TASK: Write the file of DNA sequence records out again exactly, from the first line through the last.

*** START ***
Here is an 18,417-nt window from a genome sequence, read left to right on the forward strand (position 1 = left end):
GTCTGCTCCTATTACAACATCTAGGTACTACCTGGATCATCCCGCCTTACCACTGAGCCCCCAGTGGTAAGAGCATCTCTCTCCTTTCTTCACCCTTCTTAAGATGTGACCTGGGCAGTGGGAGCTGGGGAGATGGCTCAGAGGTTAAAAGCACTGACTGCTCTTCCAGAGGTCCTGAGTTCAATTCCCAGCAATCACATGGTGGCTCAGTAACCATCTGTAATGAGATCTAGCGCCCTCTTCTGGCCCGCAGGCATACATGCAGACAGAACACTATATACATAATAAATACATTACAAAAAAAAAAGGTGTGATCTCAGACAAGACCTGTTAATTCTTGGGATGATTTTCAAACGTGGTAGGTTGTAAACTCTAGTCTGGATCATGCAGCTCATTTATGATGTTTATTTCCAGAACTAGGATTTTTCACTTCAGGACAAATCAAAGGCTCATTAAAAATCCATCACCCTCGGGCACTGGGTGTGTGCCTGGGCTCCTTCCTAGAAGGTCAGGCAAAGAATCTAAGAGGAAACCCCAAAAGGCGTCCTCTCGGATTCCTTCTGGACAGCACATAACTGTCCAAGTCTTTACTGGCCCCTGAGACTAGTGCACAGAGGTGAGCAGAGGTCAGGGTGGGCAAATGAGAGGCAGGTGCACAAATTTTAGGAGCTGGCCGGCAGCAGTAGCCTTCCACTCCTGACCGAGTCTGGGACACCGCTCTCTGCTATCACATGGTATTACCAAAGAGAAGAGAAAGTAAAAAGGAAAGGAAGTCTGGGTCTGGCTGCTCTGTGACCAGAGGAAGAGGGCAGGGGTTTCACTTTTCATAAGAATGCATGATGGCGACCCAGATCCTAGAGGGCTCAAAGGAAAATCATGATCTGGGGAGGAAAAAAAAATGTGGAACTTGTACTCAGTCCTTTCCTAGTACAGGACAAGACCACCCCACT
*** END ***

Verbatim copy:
Here is an 18,417-nt window from a genome sequence, read left to right on the forward strand (position 1 = left end):
GTCTGCTCCTATTACAACATCTAGGTACTACCTGGATCATCCCGCCTTACCACTGAGCCCCCAGTGGTAAGAGCATCTCTCTCCTTTCTTCACCCTTCTTAAGATGTGACCTGGGCAGTGGGAGCTGGGGAGATGGCTCAGAGGTTAAAAGCACTGACTGCTCTTCCAGAGGTCCTGAGTTCAATTCCCAGCAATCACATGGTGGCTCAGTAACCATCTGTAATGAGATCTAGCGCCCTCTTCTGGCCCGCAGGCATACATGCAGACAGAACACTATATACATAATAAATACATTACAAAAAAAAAAGGTGTGATCTCAGACAAGACCTGTTAATTCTTGGGATGATTTTCAAACGTGGTAGGTTGTAAACTCTAGTCTGGATCATGCAGCTCATTTATGATGTTTATTTCCAGAACTAGGATTTTTCACTTCAGGACAAATCAAAGGCTCATTAAAAATCCATCACCCTCGGGCACTGGGTGTGTGCCTGGGCTCCTTCCTAGAAGGTCAGGCAAAGAATCTAAGAGGAAACCCCAAAAGGCGTCCTCTCGGATTCCTTCTGGACAGCACATAACTGTCCAAGTCTTTACTGGCCCCTGAGACTAGTGCACAGAGGTGAGCAGAGGTCAGGGTGGGCAAATGAGAGGCAGGTGCACAAATTTTAGGAGCTGGCCGGCAGCAGTAGCCTTCCACTCCTGACCGAGTCTGGGACACCGCTCTCTGCTATCACATGGTATTACCAAAGAGAAGAGAAAGTAAAAAGGAAAGGAAGTCTGGGTCTGGCTGCTCTGTGACCAGAGGAAGAGGGCAGGGGTTTCACTTTTCATAAGAATGCATGATGGCGACCCAGATCCTAGAGGGCTCAAAGGAAAATCATGATCTGGGGAGGAAAAAAAAATGTGGAACTTGTACTCAGTCCTTTCCTAGTACAGGACAAGACCACCCCACT